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Library of the World's Best Literature, Ancient and Modern, Том 38
Charles Dudley Warner
Полный просмотр - 1897
animals appeared beautiful become began believe better body brought called cause character child close coming course Dante death desire door existence experience eyes face fact father fear feel followed force France give hand head hear heard heart heaven hold hope horse hour human imagination interest Italy kind King lady less light literature live looked manner means mind Monseigneur moral nature never night object observed once original passed person plants poor present reason round seems seen Selection side soul speak species spirit stand suffer tell thee things thou thought tion took true truth turned whole write young
Стр. 4634 - Now, what I want is Facts. Teach these boys and girls nothing but Facts. Facts alone are wanted in life. Plant nothing else, and root out everything else. You can only form the minds of reasoning animals upon Facts : nothing else will ever be of any service to them. This is the principle on which I bring up my own children, and this is the principle on which I bring up these children. Stick to Facts, sir...
Стр. 4524 - ART thou poor, yet hast thou golden slumbers ? O sweet content ! Art thou rich, yet is thy mind perplexed ? O punishment ! Dost thou laugh to see how fools are vexed To add to golden numbers, golden numbers ? O sweet content ! O sweet, O sweet content ! Work apace, apace, apace, apace ; Honest labour bears a lovely face ; Then hey nonny nonny, hey nonny nonny ! Canst drink the waters of the crispe'd spring ? O sweet content!
Стр. 4354 - HOW doth the city sit solitary, that was full of people ! How is she become as a widow ! she that was great among the nations, And princess among the provinces, how is she become tributary!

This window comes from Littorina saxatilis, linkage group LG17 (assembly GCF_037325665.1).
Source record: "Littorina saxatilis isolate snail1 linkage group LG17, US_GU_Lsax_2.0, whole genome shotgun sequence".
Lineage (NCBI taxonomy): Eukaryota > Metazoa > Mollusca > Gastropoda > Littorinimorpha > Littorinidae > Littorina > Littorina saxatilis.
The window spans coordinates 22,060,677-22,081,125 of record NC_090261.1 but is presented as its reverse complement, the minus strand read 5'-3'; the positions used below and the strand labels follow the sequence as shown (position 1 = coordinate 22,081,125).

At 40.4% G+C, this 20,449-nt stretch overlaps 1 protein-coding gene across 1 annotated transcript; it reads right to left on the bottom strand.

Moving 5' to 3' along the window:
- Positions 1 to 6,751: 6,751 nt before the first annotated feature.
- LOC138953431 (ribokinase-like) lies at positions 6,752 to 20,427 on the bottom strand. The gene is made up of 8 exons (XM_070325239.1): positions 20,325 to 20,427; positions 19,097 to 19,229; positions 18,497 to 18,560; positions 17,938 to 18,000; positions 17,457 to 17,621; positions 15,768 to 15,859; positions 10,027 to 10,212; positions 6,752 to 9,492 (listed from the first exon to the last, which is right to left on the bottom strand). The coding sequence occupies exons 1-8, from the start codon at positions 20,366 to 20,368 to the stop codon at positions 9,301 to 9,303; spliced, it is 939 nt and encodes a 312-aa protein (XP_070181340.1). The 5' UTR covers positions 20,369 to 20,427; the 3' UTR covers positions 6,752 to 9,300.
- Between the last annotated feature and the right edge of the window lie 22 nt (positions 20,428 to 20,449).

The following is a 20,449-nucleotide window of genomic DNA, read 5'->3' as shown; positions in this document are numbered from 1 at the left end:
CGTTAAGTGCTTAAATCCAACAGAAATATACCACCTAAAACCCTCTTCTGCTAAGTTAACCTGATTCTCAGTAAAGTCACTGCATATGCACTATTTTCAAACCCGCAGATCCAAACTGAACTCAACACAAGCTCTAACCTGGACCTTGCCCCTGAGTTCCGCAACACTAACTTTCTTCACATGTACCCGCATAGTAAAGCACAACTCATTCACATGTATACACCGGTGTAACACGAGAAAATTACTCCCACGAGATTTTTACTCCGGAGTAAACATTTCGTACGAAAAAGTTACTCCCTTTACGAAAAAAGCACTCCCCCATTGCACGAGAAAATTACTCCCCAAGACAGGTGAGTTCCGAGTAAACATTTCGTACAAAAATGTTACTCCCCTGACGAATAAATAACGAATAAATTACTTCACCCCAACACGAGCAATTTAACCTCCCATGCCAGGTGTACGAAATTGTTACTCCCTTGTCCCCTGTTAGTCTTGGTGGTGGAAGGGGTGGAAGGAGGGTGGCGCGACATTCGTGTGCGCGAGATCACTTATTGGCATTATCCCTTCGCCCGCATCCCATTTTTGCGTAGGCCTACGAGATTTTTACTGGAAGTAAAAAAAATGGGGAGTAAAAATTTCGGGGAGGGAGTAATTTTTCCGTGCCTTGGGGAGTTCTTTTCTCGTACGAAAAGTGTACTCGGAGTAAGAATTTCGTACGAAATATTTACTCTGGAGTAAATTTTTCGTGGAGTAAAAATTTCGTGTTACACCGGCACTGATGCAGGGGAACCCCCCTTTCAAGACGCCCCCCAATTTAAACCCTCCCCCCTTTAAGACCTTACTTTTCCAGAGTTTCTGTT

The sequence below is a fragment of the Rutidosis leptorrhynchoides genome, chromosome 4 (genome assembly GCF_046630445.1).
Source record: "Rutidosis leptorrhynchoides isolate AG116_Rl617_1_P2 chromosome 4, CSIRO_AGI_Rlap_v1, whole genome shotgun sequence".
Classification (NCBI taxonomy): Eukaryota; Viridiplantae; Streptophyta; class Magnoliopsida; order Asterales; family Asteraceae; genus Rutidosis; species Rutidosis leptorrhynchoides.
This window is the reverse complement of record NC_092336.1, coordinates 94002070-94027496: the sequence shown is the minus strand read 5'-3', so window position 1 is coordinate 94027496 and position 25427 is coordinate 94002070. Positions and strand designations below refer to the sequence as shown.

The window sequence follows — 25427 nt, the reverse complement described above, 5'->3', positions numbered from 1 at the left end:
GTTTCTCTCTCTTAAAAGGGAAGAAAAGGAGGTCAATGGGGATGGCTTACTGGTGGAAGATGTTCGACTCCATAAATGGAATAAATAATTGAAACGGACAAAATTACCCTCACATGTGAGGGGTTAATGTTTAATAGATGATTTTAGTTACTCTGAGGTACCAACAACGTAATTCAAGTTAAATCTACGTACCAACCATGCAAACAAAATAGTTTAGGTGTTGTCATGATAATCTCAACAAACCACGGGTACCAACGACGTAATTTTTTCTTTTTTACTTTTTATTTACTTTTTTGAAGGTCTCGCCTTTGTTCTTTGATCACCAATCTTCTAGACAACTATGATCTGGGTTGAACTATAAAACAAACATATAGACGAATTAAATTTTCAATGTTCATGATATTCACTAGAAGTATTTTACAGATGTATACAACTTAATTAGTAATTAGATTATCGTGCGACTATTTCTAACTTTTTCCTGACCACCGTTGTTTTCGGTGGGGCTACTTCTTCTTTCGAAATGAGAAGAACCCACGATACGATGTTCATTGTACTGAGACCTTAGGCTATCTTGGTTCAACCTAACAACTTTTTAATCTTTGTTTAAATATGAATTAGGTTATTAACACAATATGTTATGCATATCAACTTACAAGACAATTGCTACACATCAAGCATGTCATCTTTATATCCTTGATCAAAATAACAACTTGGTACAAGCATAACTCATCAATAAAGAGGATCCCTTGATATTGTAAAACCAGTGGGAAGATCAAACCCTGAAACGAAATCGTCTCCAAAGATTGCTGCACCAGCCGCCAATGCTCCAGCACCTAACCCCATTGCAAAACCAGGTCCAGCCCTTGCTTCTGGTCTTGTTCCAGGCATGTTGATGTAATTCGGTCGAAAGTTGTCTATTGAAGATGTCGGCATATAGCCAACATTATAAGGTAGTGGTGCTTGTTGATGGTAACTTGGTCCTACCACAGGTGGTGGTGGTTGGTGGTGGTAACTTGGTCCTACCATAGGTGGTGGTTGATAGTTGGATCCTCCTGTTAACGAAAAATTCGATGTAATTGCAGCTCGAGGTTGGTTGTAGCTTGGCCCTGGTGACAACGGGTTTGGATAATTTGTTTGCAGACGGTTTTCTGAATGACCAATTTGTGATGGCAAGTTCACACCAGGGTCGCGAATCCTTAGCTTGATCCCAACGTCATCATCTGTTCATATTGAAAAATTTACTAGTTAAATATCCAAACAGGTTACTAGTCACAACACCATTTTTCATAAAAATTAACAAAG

Стр. 4402 - The loss of these tastes is a loss of happiness, and may possibly be injurious to the intellect, and more probably to the moral character, by enfeebling the emotional part of our nature.
Стр. 4427 - Nature's productions should be far "truer" in character than man's productions; that they should be infinitely better adapted to the most complex conditions of life, and should plainly bear the stamp of far higher workmanship?
Стр. 4635 - If you please, sir, I am very fond of flowers," returned the girl. " And is that why you would put tables and chairs upon them, and have people walking over them with heavy boots ?" "It wouldn't hurt them, sir. They wouldn't crush and wither if you please, sir. They would be the pictures of what was very pretty and pleasant, and I would fancy " "Ay, ay, ay! But you mustn't fancy," cried the gentleman, quite elated by coming so happily to his point.
Стр. 4636 - You are not to have in any object of iise or ornament what would be a contradiction in fact. You don't walk upon flowers in fact; you cannot be allowed to walk upon flowers in carpets. You don't find that foreign birds and butterflies come and perch upon your crockery; you cannot be permitted to paint foreign birds and butterflies upon your crockery.
Стр. 4393 - As for myself, I believe that I have acted rightly in steadily following, and devoting my life to Science. I feel no remorse from having committed any great sin, but have often and often regretted that I have not done more direct good to my fellow creatures.
Стр. 4618 - And under reef foresail we'll scud : \vast! nor don't think me a milksop so soft, To be taken for trifles aback; For they say there's a Providence sits up aloft, To keep watch for the life of poor Jack!